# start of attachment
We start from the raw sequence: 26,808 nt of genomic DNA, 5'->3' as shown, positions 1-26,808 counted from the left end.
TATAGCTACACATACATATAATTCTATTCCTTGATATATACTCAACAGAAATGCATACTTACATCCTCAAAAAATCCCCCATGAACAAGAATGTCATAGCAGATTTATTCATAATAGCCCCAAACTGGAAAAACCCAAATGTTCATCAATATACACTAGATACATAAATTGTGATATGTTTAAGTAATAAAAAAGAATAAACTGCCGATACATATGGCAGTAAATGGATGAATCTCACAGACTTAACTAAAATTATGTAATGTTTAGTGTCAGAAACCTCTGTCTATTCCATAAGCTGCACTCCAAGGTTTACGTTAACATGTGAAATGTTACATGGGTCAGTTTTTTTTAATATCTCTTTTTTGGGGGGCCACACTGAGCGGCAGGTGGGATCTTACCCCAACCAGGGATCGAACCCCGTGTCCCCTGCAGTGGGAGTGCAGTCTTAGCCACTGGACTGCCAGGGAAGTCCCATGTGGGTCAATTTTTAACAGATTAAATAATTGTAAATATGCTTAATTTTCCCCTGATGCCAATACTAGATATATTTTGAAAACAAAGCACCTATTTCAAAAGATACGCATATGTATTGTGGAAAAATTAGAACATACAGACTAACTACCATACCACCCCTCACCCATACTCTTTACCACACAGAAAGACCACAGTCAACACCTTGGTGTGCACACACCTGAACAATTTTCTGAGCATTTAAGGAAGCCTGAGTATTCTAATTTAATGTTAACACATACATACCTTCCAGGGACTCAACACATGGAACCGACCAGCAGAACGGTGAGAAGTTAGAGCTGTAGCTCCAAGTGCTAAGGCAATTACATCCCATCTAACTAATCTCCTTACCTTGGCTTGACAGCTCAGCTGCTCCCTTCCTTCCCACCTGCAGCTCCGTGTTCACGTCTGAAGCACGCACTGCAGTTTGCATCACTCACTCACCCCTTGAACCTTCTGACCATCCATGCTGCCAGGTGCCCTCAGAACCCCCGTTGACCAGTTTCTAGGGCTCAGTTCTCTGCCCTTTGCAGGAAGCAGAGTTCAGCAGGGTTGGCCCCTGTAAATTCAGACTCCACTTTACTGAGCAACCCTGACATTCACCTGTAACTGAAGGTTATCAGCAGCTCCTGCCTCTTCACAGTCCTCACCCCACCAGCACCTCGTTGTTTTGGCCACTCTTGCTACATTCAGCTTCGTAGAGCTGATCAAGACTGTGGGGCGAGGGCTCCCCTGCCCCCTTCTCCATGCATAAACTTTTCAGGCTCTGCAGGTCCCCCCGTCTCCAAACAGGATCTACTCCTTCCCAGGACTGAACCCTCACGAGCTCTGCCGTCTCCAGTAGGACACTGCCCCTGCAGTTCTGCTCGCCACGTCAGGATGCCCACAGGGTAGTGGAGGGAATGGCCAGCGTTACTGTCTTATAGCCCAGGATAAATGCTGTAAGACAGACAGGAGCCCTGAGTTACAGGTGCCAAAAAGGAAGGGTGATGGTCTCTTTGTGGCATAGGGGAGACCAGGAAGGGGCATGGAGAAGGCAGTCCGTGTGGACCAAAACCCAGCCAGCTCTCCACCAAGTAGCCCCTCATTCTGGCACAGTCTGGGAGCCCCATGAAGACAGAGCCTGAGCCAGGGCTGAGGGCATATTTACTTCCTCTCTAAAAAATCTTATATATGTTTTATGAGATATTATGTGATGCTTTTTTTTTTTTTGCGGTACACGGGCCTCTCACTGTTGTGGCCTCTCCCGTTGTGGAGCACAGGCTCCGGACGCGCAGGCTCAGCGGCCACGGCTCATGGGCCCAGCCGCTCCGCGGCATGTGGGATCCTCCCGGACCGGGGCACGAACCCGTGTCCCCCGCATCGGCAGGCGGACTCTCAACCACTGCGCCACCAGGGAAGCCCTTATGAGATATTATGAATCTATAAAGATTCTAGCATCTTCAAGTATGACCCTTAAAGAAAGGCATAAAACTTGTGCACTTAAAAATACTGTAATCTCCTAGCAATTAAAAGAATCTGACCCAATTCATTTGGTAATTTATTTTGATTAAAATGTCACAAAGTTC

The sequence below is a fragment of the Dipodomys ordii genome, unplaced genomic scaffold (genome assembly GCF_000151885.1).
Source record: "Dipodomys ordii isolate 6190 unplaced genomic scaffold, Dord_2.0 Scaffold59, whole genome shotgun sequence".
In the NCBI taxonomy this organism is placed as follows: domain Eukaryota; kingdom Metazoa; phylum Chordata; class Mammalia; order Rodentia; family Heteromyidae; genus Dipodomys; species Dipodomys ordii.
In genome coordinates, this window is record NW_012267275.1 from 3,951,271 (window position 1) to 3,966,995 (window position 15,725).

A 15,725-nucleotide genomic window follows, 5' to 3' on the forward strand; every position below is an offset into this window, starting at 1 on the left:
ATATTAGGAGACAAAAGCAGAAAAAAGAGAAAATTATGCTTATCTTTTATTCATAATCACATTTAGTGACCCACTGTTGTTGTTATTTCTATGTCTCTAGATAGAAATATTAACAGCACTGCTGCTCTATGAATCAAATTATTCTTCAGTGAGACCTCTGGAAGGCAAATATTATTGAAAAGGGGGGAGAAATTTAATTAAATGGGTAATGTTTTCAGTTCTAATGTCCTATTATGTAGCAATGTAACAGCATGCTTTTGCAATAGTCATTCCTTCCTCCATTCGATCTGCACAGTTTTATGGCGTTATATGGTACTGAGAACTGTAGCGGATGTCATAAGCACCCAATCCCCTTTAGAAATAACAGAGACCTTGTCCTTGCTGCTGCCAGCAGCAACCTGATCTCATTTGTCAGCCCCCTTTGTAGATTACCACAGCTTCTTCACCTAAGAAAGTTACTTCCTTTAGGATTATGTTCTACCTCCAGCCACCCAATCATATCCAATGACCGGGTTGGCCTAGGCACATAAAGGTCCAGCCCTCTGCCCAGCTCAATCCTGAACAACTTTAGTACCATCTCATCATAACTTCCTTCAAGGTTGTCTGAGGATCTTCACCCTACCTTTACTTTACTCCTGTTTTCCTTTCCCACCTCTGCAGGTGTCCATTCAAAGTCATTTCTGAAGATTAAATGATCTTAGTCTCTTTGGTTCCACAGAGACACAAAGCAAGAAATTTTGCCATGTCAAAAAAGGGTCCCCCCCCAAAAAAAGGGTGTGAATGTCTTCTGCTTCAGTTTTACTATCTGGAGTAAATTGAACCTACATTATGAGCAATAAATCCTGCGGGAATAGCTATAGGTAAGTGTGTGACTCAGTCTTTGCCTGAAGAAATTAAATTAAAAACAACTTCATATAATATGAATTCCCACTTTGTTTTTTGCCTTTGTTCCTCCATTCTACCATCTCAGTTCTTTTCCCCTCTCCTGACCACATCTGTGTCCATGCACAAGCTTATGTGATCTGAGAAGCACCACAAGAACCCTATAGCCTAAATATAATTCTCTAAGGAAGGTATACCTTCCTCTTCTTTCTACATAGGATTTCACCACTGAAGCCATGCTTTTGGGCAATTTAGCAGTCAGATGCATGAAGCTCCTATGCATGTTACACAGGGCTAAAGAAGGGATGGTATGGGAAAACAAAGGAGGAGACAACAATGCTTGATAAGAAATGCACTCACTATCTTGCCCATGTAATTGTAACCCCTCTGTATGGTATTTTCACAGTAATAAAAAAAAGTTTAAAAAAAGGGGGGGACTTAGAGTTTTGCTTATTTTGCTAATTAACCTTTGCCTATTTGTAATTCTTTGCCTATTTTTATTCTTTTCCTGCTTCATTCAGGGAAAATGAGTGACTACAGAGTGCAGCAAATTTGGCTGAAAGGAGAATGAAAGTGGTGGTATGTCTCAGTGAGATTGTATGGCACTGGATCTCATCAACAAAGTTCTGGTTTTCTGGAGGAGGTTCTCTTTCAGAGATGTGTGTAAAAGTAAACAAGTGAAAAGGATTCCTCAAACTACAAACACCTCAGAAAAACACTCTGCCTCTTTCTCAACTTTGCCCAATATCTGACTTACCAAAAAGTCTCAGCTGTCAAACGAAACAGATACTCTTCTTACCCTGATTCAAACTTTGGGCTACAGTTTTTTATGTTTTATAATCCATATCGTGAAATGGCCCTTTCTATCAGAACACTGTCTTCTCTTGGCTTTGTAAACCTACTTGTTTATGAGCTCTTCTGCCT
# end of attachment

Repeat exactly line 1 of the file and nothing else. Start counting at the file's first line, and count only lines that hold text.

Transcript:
We start from the raw sequence: 26,808 nt of genomic DNA, 5'->3' as shown, positions 1-26,808 counted from the left end.